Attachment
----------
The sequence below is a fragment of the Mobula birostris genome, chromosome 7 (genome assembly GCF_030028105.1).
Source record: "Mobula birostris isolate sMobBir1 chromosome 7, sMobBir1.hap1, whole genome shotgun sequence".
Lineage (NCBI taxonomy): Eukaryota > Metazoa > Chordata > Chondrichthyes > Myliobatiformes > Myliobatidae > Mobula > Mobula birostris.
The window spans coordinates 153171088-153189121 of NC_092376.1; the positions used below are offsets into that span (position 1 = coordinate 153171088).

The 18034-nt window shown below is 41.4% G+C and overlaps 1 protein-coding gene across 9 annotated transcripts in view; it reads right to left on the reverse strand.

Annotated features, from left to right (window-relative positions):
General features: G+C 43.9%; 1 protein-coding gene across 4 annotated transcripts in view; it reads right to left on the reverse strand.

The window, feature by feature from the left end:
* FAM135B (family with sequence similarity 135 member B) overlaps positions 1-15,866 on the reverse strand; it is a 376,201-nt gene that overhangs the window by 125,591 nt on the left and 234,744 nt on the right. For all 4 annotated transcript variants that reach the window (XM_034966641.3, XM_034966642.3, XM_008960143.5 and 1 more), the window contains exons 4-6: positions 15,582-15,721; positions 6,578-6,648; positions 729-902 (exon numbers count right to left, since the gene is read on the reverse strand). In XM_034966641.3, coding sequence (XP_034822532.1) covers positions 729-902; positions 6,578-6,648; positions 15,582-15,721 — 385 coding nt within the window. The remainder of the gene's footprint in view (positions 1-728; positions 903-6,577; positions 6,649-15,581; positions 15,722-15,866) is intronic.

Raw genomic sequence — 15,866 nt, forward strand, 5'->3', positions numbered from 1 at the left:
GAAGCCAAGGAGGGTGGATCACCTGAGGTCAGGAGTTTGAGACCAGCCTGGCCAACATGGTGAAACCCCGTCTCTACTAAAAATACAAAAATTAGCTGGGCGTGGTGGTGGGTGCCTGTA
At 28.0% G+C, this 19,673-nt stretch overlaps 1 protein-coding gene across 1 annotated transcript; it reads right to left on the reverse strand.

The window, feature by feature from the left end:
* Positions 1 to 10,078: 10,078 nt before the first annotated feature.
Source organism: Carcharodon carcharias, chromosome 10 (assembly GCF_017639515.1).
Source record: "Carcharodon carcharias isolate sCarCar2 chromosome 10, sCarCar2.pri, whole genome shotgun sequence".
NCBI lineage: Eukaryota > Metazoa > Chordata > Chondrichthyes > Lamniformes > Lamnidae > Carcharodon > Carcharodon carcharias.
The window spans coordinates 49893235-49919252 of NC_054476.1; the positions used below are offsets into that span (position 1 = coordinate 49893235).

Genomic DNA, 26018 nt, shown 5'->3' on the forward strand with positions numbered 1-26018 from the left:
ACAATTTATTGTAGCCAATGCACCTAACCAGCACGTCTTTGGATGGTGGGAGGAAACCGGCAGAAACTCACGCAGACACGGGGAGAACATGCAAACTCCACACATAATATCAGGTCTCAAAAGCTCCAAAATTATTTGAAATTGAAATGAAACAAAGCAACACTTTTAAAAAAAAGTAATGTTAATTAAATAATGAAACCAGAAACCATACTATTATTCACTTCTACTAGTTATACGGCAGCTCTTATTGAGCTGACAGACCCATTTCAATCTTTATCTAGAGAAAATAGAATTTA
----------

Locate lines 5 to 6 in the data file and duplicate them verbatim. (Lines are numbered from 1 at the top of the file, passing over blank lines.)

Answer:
The 18034-nt window shown below is 41.4% G+C and overlaps 1 protein-coding gene across 9 annotated transcripts in view; it reads right to left on the reverse strand.

Annotated features, from left to right (window-relative positions):